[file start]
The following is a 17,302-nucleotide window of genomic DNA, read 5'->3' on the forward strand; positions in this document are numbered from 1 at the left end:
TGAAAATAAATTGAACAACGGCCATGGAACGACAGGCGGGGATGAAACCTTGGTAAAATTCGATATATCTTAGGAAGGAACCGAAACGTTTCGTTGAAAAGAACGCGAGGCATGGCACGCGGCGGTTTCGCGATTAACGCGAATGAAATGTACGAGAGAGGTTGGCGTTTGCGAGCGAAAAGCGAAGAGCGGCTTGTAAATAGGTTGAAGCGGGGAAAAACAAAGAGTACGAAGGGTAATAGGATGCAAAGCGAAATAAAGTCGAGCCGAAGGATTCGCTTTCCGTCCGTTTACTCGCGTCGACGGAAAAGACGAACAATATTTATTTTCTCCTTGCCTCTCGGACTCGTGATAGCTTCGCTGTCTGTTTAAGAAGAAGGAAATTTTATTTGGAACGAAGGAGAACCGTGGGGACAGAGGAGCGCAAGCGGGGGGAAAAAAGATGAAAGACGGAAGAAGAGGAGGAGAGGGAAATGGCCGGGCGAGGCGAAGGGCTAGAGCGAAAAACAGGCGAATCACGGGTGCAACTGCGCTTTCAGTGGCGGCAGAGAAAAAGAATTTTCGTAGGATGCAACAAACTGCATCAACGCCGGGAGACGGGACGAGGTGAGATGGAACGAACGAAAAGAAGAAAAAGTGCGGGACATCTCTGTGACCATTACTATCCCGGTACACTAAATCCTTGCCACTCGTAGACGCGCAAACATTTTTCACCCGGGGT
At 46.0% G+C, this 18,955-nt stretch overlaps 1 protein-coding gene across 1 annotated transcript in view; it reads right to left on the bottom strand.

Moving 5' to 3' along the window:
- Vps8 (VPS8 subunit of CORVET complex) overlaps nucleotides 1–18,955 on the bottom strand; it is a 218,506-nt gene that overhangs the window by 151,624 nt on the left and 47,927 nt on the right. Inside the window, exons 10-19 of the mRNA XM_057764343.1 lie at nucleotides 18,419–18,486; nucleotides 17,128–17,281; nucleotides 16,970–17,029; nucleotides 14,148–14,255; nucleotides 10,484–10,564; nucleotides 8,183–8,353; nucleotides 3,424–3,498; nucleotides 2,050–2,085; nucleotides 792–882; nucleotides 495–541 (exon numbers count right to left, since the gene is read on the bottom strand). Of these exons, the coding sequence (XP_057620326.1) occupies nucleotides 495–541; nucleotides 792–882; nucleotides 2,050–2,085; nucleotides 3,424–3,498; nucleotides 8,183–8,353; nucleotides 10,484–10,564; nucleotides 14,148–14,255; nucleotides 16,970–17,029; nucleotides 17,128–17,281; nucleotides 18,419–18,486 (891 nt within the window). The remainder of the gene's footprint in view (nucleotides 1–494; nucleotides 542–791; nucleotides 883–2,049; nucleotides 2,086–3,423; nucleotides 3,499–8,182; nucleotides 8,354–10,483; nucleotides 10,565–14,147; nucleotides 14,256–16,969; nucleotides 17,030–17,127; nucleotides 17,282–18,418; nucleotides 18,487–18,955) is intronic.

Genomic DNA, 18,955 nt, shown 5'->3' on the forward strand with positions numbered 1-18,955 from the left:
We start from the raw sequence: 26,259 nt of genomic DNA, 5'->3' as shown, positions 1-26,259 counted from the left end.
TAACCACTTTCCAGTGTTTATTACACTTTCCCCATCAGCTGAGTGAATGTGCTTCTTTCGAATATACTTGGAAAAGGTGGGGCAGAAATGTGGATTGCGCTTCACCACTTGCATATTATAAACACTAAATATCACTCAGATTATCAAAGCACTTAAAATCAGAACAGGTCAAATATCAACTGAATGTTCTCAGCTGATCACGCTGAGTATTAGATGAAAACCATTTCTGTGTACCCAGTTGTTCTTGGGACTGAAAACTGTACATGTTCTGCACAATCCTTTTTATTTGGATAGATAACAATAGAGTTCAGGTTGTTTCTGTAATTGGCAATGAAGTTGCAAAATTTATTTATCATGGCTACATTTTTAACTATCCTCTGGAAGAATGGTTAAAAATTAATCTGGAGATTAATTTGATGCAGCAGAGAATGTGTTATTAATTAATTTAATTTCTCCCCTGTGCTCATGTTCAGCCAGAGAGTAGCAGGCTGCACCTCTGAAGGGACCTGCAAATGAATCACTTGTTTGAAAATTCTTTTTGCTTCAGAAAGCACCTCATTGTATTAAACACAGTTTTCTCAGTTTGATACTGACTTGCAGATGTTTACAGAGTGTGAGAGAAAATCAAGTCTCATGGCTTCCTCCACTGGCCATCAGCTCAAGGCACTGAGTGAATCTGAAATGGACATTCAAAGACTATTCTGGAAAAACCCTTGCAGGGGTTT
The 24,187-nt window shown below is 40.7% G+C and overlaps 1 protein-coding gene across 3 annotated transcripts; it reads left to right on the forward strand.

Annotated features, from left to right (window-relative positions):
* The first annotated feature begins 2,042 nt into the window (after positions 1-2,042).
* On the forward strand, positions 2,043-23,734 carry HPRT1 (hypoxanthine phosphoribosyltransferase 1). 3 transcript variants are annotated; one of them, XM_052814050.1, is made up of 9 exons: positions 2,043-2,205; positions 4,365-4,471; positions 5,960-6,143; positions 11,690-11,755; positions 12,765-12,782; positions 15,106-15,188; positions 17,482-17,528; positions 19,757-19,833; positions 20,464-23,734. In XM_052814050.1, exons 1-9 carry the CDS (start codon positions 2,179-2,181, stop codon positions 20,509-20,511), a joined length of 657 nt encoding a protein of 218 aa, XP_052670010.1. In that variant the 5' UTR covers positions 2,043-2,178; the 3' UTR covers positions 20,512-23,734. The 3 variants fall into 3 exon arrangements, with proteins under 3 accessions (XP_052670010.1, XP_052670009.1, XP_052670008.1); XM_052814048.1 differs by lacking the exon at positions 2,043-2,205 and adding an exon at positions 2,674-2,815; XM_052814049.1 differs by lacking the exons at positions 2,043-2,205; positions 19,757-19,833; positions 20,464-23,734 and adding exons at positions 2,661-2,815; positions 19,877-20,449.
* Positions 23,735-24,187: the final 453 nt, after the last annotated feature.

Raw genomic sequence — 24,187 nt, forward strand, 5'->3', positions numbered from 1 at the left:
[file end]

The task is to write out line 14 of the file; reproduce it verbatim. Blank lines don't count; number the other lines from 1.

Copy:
Raw genomic sequence — 24,187 nt, forward strand, 5'->3', positions numbered from 1 at the left: